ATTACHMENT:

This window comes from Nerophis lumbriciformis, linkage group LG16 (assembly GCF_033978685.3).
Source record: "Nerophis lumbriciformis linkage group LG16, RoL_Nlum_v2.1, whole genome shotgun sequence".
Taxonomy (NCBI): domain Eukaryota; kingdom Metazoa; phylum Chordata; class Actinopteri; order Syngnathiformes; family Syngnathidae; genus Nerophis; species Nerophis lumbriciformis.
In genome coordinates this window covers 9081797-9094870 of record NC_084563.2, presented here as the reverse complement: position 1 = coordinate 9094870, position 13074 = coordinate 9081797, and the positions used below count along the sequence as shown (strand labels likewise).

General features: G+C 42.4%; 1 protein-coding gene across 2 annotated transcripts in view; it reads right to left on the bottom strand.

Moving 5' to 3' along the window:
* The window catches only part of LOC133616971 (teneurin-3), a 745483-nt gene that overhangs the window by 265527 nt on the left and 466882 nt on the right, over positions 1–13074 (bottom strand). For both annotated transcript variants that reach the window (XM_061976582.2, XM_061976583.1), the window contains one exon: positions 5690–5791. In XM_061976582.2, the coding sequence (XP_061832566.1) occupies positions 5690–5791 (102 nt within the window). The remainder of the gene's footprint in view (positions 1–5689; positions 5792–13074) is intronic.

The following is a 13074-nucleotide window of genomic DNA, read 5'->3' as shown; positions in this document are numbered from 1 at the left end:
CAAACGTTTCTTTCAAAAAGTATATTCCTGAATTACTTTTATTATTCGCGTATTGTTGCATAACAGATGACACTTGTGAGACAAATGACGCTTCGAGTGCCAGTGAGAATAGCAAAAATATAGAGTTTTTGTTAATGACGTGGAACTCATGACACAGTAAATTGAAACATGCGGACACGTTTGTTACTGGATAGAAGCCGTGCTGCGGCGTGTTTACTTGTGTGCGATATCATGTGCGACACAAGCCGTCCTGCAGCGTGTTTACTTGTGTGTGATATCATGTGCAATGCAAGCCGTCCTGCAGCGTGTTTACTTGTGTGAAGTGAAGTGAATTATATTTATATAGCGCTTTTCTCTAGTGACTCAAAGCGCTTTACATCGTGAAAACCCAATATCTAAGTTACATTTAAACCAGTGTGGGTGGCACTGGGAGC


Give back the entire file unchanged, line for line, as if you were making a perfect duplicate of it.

This window comes from Nerophis lumbriciformis, linkage group LG16 (assembly GCF_033978685.3).
Source record: "Nerophis lumbriciformis linkage group LG16, RoL_Nlum_v2.1, whole genome shotgun sequence".
Taxonomy (NCBI): domain Eukaryota; kingdom Metazoa; phylum Chordata; class Actinopteri; order Syngnathiformes; family Syngnathidae; genus Nerophis; species Nerophis lumbriciformis.
In genome coordinates this window covers 9081797-9094870 of record NC_084563.2, presented here as the reverse complement: position 1 = coordinate 9094870, position 13074 = coordinate 9081797, and the positions used below count along the sequence as shown (strand labels likewise).

General features: G+C 42.4%; 1 protein-coding gene across 2 annotated transcripts in view; it reads right to left on the bottom strand.

Moving 5' to 3' along the window:
* The window catches only part of LOC133616971 (teneurin-3), a 745483-nt gene that overhangs the window by 265527 nt on the left and 466882 nt on the right, over positions 1–13074 (bottom strand). For both annotated transcript variants that reach the window (XM_061976582.2, XM_061976583.1), the window contains one exon: positions 5690–5791. In XM_061976582.2, the coding sequence (XP_061832566.1) occupies positions 5690–5791 (102 nt within the window). The remainder of the gene's footprint in view (positions 1–5689; positions 5792–13074) is intronic.

The following is a 13074-nucleotide window of genomic DNA, read 5'->3' as shown; positions in this document are numbered from 1 at the left end:
CAAACGTTTCTTTCAAAAAGTATATTCCTGAATTACTTTTATTATTCGCGTATTGTTGCATAACAGATGACACTTGTGAGACAAATGACGCTTCGAGTGCCAGTGAGAATAGCAAAAATATAGAGTTTTTGTTAATGACGTGGAACTCATGACACAGTAAATTGAAACATGCGGACACGTTTGTTACTGGATAGAAGCCGTGCTGCGGCGTGTTTACTTGTGTGCGATATCATGTGCGACACAAGCCGTCCTGCAGCGTGTTTACTTGTGTGTGATATCATGTGCAATGCAAGCCGTCCTGCAGCGTGTTTACTTGTGTGAAGTGAAGTGAATTATATTTATATAGCGCTTTTCTCTAGTGACTCAAAGCGCTTTACATCGTGAAAACCCAATATCTAAGTTACATTTAAACCAGTGTGGGTGGCACTGGGAGC